I ask again, based on the above Scriptures, “Why did God choose Israel?” What a swelling of pride the Israelites must have had when they heard Isaiah preach those words. Or would they have? The wild thing is, Israel had departed from following God as their only God; Yahweh was no longer “the Holy One of Israel” as Isaiah reiterates. In most of these last chapters of Isaiah, God declares “I am Yahweh; there is no one like Me.” He defends Himself this way because His chosen people had departed from Him to serve idols–or at least include idols alongside Him. But God will share the stage with no one, for the greatest of all commandments is this: You shall love the Lord your God with all your heart, with all your soul, with all your strength, and with all your mind. No room remains for other gods, other loves, or other desires.

Notice the last verse listed above (Isaiah 45.4) ends with “though you have not known Me.” What a slap in Israel’s face! God had lavished grace upon them, but they still didn’t know Him.

Why did God choose them? He chose them NOT because of who they were but in order to show His grace, His love, His redemptive power in them! He chose them despite who they were. He chose them, as Isaiah 43.10 says, “that you may know and believe Me and understand that I am He.”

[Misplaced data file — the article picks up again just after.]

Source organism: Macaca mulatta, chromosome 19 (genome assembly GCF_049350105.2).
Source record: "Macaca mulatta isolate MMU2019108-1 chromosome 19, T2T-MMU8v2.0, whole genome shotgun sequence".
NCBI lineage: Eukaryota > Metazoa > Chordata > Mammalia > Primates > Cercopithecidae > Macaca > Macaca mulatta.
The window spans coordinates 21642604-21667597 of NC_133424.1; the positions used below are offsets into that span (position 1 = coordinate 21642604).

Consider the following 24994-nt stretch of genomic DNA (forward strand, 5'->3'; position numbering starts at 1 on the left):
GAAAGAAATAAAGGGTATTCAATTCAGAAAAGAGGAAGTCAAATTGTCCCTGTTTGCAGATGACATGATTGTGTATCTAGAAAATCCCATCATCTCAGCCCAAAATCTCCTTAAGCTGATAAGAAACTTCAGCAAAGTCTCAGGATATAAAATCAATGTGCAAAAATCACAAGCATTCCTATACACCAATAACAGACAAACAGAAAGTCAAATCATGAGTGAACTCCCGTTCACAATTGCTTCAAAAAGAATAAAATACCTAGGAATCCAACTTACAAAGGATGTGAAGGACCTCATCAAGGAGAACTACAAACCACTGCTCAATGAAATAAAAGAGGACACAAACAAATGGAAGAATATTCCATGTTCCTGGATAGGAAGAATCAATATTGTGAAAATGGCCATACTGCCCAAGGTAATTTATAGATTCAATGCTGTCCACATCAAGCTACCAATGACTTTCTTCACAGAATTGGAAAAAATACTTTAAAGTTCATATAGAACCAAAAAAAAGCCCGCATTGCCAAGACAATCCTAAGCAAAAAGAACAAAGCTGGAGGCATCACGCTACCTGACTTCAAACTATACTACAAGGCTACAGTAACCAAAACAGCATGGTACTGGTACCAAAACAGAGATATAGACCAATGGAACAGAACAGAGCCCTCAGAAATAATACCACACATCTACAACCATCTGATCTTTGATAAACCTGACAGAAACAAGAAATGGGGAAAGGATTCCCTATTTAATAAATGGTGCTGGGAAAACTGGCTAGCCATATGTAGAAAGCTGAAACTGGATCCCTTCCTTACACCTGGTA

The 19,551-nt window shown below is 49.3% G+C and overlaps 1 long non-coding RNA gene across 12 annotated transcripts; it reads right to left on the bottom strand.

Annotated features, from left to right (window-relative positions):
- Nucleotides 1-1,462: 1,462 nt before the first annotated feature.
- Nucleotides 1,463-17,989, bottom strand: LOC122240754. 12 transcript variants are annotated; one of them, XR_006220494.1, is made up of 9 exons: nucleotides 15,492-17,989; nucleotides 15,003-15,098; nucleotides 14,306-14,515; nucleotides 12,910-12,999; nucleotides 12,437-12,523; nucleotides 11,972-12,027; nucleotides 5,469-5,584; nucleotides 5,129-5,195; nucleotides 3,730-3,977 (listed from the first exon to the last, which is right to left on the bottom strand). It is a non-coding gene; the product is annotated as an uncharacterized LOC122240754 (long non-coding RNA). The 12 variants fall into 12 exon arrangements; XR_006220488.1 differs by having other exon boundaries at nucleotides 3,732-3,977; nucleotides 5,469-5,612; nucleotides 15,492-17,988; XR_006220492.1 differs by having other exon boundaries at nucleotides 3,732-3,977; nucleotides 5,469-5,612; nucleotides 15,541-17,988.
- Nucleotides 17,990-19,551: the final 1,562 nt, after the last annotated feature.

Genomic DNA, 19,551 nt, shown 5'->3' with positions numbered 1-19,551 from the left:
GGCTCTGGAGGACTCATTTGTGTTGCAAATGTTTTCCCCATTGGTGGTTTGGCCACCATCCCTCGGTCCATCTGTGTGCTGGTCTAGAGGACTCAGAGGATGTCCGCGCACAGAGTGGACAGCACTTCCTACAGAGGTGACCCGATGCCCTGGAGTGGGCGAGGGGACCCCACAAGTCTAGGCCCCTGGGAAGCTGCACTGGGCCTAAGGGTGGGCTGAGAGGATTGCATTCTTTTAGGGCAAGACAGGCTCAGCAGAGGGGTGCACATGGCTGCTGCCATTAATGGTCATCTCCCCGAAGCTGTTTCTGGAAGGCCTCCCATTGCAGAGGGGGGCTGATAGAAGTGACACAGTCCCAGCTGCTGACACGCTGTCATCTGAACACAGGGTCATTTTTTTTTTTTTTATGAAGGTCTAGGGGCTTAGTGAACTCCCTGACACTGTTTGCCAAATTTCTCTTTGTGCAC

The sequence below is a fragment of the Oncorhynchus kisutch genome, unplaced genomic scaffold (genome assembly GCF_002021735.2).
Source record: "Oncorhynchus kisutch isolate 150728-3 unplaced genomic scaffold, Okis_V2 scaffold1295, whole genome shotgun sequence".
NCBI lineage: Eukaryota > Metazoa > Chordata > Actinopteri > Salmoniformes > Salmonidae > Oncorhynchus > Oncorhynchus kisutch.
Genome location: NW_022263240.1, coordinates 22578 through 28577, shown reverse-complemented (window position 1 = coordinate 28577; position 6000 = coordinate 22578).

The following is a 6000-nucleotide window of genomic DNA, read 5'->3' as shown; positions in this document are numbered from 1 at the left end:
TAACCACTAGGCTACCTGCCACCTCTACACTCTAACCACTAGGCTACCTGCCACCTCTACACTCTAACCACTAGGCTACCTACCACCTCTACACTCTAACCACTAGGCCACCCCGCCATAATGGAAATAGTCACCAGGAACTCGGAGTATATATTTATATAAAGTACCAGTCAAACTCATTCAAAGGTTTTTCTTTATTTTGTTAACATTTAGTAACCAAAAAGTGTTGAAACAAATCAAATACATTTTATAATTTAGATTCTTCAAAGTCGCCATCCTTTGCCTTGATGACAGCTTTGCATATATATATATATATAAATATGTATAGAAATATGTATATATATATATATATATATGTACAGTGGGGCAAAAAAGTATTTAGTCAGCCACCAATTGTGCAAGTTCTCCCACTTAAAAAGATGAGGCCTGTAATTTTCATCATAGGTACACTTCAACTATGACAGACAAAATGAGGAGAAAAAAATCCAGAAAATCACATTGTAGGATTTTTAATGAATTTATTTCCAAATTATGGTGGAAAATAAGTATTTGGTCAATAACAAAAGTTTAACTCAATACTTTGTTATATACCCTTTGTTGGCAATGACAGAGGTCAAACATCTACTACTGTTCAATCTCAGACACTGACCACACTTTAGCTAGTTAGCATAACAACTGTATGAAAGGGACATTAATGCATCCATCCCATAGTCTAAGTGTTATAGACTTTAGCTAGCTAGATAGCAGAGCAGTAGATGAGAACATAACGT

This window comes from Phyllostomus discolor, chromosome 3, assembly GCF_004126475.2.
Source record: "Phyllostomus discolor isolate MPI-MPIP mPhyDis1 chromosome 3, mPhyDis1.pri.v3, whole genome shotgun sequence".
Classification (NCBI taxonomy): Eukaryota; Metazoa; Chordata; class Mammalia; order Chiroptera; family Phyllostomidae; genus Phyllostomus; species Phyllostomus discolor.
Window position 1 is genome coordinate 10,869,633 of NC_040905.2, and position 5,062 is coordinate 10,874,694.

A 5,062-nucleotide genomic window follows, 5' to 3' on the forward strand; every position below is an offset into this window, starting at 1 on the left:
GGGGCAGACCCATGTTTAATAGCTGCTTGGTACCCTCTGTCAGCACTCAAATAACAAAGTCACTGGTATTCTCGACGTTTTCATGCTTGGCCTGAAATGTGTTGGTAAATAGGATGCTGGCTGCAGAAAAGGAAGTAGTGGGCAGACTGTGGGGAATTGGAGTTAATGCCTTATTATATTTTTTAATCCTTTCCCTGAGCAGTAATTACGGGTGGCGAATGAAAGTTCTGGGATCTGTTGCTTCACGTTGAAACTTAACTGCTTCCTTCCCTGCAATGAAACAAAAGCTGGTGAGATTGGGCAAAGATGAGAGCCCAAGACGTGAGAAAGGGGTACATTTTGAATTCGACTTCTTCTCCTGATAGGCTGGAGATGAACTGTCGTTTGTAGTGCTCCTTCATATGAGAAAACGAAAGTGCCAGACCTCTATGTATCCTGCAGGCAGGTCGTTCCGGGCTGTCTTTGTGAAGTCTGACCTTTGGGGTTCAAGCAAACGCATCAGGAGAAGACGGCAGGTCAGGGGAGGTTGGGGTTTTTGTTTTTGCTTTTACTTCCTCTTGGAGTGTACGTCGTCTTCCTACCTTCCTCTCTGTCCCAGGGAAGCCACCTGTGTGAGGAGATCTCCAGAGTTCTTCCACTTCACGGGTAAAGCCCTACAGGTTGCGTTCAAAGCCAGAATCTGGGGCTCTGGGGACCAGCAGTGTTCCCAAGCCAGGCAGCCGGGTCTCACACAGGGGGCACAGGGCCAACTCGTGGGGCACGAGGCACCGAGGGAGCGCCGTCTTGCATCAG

God stated similar sentiments concerning Abraham in Genesis 18.19:

“For I have chosen him, that he may command his children and his household after him to keep the way of Yahweh by doing righteousness and justice, so that Yahweh may bring Abraham what he has promised him.”

He didn’t choose Abraham because he commanded his children in righteousness but that he would command his children in righteousness. Do you see the difference? God chooses NOT because of who the we are but in order to change and bless us despite who we are. He hammers this point home in Deuteronomy:

“For you are a holy people to the LORD your God; the LORD your God has chosen you to be a people for His own possession out of all the peoples who are on the face of the earth. The LORD did not set His love on you nor choose you because you were more in number than any of the peoples, for you were the fewest of all peoples, but because the LORD loved you and kept the oath which He swore to your forefathers, the LORD brought you out by a mighty hand and redeemed you from the house of slavery, from the hand of Pharaoh king of Egypt.” (Deuteronomy 7.6-8)